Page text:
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Kimberley Scharf

Professor of Economics

This year, I am on sabbatical from Warwick and am spending most of my time in London where I am Visiting Professor at the LSE and Visiting Scholar at the National Audit Office

  • Google Tax Row - It's All About the Base (update February 11, 2016) on my Blog
  • Slides of my Keynote Lecture for the Fifth Workshop on Foundations, Torino, October 15, 2015 (PDF Document)
  • See this December 14, 2016 Wall Street Journal article that talks about my research on Tax Incentives for Giving

About me:

I am an academic economist with a special expertise in public policy, international tax, social networks and public goods, and the economics of philanthropy and non-profit enterprises. I aim to produce rigorous academic research that is real-world relevant and that is motivated and informed by current issues. It has a broad methodological base, spanning several subfields of economics – political economy, public finance, international trade and finance, industrial organisation – and reaches out to other disciplines where research synergies can be mutually explored – e.g., neuropsychology, marketing, decision sciences. A distinctive theme that runs through many of my research projects is understanding how private behaviour and incentives, as well as government policies, shape the structure and performance of the non-profit sector – these questions have so far been little studied by academics but they are central to key debates taking place within the non-profit sector.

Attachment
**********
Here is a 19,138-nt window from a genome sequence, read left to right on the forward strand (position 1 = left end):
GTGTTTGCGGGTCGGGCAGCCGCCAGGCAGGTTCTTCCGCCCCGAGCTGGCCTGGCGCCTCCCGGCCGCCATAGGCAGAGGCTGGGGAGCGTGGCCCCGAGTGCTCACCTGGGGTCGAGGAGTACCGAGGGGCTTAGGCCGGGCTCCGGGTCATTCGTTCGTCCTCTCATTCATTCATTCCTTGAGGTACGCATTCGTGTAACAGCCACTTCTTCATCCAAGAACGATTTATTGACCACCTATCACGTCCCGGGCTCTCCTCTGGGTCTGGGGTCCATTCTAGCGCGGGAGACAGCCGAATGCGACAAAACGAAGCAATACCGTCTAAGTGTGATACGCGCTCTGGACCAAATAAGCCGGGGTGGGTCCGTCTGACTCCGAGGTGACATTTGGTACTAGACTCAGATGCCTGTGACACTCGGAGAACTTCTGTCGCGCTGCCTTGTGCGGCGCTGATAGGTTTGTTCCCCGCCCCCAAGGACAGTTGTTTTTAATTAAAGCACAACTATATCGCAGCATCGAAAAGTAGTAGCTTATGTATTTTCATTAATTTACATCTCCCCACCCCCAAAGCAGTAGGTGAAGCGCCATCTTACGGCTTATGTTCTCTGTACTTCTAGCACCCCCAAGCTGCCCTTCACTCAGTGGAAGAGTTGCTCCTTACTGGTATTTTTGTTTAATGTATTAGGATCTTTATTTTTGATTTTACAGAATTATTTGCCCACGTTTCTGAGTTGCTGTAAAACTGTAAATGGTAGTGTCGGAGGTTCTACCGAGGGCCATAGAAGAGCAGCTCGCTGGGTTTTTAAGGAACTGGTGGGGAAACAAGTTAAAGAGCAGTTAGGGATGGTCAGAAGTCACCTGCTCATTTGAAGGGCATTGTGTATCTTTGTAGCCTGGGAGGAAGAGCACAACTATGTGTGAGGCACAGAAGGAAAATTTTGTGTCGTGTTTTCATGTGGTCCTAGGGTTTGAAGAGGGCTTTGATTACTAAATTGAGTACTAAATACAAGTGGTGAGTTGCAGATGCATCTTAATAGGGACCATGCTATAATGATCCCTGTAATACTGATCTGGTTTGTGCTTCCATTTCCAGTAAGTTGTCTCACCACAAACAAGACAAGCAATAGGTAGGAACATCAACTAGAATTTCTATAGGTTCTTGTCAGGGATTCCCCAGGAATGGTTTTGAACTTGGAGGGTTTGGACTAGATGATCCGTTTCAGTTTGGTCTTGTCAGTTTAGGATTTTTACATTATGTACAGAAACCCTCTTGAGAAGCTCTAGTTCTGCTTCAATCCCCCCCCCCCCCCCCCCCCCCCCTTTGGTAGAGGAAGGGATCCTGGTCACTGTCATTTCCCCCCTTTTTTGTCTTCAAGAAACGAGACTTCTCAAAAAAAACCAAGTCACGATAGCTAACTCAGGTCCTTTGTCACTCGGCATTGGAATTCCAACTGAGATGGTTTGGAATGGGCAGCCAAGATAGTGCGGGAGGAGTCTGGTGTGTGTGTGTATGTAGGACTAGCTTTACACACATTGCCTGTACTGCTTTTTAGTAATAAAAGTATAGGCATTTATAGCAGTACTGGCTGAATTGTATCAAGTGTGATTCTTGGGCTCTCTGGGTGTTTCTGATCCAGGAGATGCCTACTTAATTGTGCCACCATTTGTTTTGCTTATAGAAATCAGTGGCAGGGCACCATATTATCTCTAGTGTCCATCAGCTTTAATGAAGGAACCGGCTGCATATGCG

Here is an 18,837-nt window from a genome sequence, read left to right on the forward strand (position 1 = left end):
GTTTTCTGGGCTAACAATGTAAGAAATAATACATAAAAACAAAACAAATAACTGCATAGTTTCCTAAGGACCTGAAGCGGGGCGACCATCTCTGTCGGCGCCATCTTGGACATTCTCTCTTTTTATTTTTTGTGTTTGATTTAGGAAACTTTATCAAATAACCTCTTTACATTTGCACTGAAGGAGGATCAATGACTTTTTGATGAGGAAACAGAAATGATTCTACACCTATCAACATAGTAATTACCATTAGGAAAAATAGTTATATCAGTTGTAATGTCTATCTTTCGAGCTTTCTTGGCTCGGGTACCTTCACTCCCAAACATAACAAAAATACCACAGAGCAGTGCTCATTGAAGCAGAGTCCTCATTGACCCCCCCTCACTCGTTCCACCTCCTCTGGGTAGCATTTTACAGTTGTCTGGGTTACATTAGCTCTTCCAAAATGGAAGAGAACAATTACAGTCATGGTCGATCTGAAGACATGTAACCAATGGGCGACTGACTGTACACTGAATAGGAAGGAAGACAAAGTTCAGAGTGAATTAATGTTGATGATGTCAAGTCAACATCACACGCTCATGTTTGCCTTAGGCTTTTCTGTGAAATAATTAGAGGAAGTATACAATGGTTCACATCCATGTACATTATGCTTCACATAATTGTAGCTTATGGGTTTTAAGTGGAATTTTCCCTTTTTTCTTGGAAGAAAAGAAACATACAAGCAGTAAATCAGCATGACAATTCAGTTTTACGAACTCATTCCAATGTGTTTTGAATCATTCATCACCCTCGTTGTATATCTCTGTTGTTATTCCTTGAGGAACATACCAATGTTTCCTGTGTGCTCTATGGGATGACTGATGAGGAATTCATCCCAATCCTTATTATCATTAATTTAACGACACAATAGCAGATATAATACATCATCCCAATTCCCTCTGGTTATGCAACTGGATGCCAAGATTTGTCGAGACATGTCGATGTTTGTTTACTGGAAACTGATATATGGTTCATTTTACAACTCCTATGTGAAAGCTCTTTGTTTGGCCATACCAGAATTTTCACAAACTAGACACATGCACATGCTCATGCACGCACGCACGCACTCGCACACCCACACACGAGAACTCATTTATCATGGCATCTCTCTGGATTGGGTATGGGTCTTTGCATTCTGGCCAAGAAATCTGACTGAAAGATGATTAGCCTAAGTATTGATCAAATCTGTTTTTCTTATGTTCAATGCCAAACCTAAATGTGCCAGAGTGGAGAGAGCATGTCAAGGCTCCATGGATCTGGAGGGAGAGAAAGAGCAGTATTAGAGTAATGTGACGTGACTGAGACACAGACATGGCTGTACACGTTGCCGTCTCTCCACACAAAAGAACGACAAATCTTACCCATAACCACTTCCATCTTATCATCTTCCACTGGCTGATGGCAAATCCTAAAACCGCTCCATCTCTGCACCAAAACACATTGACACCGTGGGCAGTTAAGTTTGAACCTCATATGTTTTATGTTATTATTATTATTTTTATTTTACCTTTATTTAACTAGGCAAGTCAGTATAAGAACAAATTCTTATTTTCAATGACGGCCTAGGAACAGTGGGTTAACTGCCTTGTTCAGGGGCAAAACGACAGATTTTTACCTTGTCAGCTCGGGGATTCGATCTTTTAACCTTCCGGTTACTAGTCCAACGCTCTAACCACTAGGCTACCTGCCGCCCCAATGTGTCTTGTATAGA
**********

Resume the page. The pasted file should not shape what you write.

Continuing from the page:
My research has been published in leading peer-reviewed journals, including general-interest journals such as the Economic Journal, the International Economic Review, and the Review of Economic Studies; and in top field journals such as the Journal of Public Economics and International Tax and Public Finance. It has been funded by the Economic and Social Research Council (ESRC), the Social Sciences and Research Council of Canada, the British Academy, the European Research Council (Marie Curie program), HM Treasury (HMT) and HM Revenue and Customs (HMRC). I am an Editor-in-Chief of International Tax and Public Finance, one of the top field journals in the area of public economics, and have sat, or am currently sitting, on editorial boards of other top journals in my field (Journal of Public Economics, Fiscal Studies) and special issues of the Economic Journal; I am an elected Member of Council of the Royal Economic Society (RES), elected member of the RES Women’s Committee, elected member of the Board of Management of the International Institute for Public Finance (IIPIF); I have been on a number of Scientific Committees for various academic conferences; I am currently a Research Fellow at the Centre for Economic Performance (CEPR), and the Centre for Economic Studies at the IFO Institute (CESifo) in Munich, Visiting Professor at LSE, Visiting Scholar at the National Audit Office (NAO), and I have been a Research Associate at the Institute for Fiscal Studies (IFS); I have been appointed as sub-chair on the 2014 and 2015 ESRC Transformative Research Commissioning Panel, to the Strategic Review Committee for the Royal Economics Society, to the Advisory Board of the John Templeton Foundation's “Generosity for Life” Research Funding Initiative, and to various international granting panels (e.g., the Danish Council for Independent Research International Panel 2015/2016, and the Austrian Science Fund Panel 2015).